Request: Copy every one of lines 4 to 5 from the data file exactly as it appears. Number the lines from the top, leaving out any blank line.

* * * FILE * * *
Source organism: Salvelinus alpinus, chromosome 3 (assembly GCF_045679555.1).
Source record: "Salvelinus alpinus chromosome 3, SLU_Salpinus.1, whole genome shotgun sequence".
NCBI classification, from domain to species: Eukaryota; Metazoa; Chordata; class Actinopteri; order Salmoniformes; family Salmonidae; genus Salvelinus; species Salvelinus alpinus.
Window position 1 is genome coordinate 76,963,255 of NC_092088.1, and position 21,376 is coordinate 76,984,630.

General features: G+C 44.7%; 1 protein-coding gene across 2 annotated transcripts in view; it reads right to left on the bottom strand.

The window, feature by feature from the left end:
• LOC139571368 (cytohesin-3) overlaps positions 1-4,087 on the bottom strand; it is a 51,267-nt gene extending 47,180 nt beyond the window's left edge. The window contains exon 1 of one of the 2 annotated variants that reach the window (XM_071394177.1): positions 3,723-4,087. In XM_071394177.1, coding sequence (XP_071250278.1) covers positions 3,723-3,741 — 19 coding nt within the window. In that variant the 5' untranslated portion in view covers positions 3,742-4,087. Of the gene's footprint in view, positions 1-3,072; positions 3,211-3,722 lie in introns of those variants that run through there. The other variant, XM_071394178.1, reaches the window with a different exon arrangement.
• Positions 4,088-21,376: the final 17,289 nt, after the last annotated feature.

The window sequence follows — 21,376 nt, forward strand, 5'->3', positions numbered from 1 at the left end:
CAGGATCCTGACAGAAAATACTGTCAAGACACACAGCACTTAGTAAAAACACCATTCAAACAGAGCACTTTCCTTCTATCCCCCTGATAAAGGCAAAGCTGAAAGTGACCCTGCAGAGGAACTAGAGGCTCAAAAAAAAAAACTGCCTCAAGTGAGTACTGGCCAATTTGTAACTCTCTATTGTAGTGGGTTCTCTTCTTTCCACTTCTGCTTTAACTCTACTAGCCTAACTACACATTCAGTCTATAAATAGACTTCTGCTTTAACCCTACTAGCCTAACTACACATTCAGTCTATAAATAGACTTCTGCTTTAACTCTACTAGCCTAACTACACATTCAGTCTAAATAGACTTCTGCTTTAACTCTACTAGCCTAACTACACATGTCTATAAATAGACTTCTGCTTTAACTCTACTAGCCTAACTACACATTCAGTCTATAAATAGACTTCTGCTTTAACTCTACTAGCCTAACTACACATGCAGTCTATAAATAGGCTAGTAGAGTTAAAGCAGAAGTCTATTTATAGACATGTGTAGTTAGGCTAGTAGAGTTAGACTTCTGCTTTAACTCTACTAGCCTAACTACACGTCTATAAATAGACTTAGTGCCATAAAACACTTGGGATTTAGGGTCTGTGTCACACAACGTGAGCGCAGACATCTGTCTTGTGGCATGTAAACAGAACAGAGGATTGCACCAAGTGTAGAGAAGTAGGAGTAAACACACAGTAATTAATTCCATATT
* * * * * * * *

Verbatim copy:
Window position 1 is genome coordinate 76,963,255 of NC_092088.1, and position 21,376 is coordinate 76,984,630.

General features: G+C 44.7%; 1 protein-coding gene across 2 annotated transcripts in view; it reads right to left on the bottom strand.